Why delight is not enough

Microsoft's Alyson Gausby on why brands need to help consumers broaden their horizons, but maintain boundaries.


By Alyson Gausby

This time of year, I get antsy. It seems everyone around me has had some sort of adventure this winter (and most are still sporting bronzed skin to prove it). Having been a hermit for the past few months and already exhausted anything worth watching on Netflix, I’m dying for more. Even if I don’t have a flight booked, I want to discover something new, uncover uncharted territory.

Turns out I’m not alone. From our new 2015 Digital Trend research (which we’ll be launching March 12), we see that Canadians are increasingly looking to brands to feed their curiosity, help them find new things, and even grow as people.

What’s interesting is how quickly consumers’ expectations of brands are evolving, alongside their maturing relationships with technology. When we launched our 2014 edition of this research last January, this trend was centred on consumers looking for serendipitous encounters online.

This year, we see that it’s no longer enough to just to delight. More and more, Canadians are looking for recommendations based not only on things they like or things they’ve done, but also for experiences that give them the option to expand their horizons and maybe even move outside their comfort zones.

More than a third of Canadians say they’re interested in receiving recommendations or content without having to seek them out. But this number is as high two-thirds among early adopters and trend-setters, so we expect to see this increase significantly over time.

After all, if there are services that detail our before and now (like Foursquare and Facebook locations), why not one that suggests where we go next? For example, you may recall seeing some of the Yellow Pages app executions around Toronto last summer. Theses hyper-targeted neighbourhood-centric ads helped consumers discover new places, hidden gems, or other handy things via messages like “Queen West has 15 stores within walking-in-heels distance.”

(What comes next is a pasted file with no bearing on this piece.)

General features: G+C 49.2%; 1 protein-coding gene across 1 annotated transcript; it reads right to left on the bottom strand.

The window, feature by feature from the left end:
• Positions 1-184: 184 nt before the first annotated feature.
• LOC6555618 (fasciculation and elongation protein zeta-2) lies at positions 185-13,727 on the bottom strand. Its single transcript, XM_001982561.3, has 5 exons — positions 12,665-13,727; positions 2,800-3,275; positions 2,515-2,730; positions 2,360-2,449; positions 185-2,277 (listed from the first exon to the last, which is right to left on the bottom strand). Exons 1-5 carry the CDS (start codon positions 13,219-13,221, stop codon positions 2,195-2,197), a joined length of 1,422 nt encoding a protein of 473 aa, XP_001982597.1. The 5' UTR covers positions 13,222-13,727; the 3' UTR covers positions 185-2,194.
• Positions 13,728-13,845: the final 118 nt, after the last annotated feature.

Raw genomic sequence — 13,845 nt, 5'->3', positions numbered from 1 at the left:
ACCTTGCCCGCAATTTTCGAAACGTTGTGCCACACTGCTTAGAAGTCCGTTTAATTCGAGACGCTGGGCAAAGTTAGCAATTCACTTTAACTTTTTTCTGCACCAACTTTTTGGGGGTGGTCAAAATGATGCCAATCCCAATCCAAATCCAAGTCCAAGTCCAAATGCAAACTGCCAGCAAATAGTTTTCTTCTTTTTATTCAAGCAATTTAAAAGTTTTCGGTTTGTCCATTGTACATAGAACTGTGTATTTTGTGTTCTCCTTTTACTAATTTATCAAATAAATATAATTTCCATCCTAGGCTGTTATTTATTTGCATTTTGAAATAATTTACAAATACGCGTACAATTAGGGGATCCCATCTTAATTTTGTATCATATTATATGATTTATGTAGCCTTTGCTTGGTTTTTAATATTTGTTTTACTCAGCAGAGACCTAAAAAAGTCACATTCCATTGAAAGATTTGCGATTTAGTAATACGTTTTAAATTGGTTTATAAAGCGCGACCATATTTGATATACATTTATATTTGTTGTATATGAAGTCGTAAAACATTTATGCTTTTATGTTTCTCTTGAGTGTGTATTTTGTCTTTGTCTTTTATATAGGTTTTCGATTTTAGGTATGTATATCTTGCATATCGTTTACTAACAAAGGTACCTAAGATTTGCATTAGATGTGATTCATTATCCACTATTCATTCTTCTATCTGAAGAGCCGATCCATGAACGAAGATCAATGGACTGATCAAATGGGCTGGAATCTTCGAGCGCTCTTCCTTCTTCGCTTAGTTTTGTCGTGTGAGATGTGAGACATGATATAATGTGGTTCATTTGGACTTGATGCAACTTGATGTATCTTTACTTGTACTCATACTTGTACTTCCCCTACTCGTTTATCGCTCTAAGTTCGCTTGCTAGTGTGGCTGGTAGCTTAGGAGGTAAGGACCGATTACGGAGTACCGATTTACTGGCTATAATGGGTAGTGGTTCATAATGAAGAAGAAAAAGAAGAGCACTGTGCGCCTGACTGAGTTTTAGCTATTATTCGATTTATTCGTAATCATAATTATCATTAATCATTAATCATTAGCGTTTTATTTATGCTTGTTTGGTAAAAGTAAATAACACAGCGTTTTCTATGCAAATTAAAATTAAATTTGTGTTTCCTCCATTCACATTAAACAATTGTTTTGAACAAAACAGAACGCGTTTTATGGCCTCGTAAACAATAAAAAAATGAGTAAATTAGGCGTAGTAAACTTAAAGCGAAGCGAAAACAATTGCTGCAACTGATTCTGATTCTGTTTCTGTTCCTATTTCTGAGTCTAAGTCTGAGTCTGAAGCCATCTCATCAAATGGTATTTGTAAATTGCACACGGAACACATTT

For me, this exploration may very well still take place from the comfort of my couch for the next little while (because I’m still not thrilled by the idea of braving a polar vortex), but that’s beside the point. These types of experiences are all the more necessary when the weather outside is so prohibitive.

This trend is also about curating relevant information, whether that’s recommendations or tips and tricks. Lowe’s “Fix in Six” (one of my favourite campaigns of 2014) hit on this, helping DIY consumers one life hack at a time. My digital assistant, Cortana, is another great example. She tracks and curates all the information I’m most interested in and suggests some cool places or things nearby I might want to check out. She’s continually learning about me and becoming more personalized, to proactively offer advice or solutions.

But, brands should also be thinking about how they can create curated experiences via the data they have access to, whether that’s customer details (like profiles and preference settings), historic information (like browsing and purchase history) and/or real-time signals (like location, time, weather). Think Burberry’s Customer 1-2-1 tool, which allows sales people to create and view customer profiles across the globe, including a visual wardrobe, transaction history, and product and fit preferences.

Our study also found that consumers are willing to share their information, provided that they feel in control of it and see real value from the exchange. If Burberry or another trusted retailer storing my information means every salesperson is that much more likely to make a great recommendation for me, sign me up.

The more marketers enable integrated, intelligent experiences using data, the easier it is for consumers to see this benefit and proactively share their information. At the same time, I think it’s worth noting that we still need to make sure we’re not overstepping boundaries and being creepy, like the infamous Target example (when they targeted a pregnant teenager before she told her parents) or a bank that sends their customers loan approvals the second they step foot in an auto dealership.

Excitement, surprise and difference are key to this trend – marketing strategies and customer experiences will increasingly need to speak to these things. Brands that use data to make informed recommendations that tap into consumers’ curiosity, take them to new spaces, or offer them new ideas will ultimately build better relationships.

alyson gausbyAlyson Gausby is consumer insights lead at Microsoft Canada. 

Top image courtesy of Shutterstock